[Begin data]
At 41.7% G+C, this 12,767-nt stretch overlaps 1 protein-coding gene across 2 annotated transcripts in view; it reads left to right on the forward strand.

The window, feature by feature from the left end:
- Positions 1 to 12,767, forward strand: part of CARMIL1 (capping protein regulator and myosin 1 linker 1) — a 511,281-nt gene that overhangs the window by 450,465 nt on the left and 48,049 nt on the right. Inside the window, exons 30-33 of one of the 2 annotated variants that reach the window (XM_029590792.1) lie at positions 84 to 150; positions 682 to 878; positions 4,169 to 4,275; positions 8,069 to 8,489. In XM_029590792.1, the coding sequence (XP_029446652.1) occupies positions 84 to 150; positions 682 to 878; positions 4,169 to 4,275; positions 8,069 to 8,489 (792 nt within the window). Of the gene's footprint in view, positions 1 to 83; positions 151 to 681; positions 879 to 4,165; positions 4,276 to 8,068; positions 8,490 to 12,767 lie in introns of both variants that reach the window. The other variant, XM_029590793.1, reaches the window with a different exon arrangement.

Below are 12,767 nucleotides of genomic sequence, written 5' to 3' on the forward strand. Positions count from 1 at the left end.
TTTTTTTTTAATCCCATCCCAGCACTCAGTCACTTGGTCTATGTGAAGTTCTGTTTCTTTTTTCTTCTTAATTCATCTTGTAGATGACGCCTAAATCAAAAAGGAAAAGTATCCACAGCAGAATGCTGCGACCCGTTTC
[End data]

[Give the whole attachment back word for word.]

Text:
At 41.7% G+C, this 12,767-nt stretch overlaps 1 protein-coding gene across 2 annotated transcripts in view; it reads left to right on the forward strand.

The window, feature by feature from the left end:
- Positions 1 to 12,767, forward strand: part of CARMIL1 (capping protein regulator and myosin 1 linker 1) — a 511,281-nt gene that overhangs the window by 450,465 nt on the left and 48,049 nt on the right. Inside the window, exons 30-33 of one of the 2 annotated variants that reach the window (XM_029590792.1) lie at positions 84 to 150; positions 682 to 878; positions 4,169 to 4,275; positions 8,069 to 8,489. In XM_029590792.1, the coding sequence (XP_029446652.1) occupies positions 84 to 150; positions 682 to 878; positions 4,169 to 4,275; positions 8,069 to 8,489 (792 nt within the window). Of the gene's footprint in view, positions 1 to 83; positions 151 to 681; positions 879 to 4,165; positions 4,276 to 8,068; positions 8,490 to 12,767 lie in introns of both variants that reach the window. The other variant, XM_029590793.1, reaches the window with a different exon arrangement.

Below are 12,767 nucleotides of genomic sequence, written 5' to 3' on the forward strand. Positions count from 1 at the left end.
TTTTTTTTTAATCCCATCCCAGCACTCAGTCACTTGGTCTATGTGAAGTTCTGTTTCTTTTTTCTTCTTAATTCATCTTGTAGATGACGCCTAAATCAAAAAGGAAAAGTATCCACAGCAGAATGCTGCGACCCGTTTC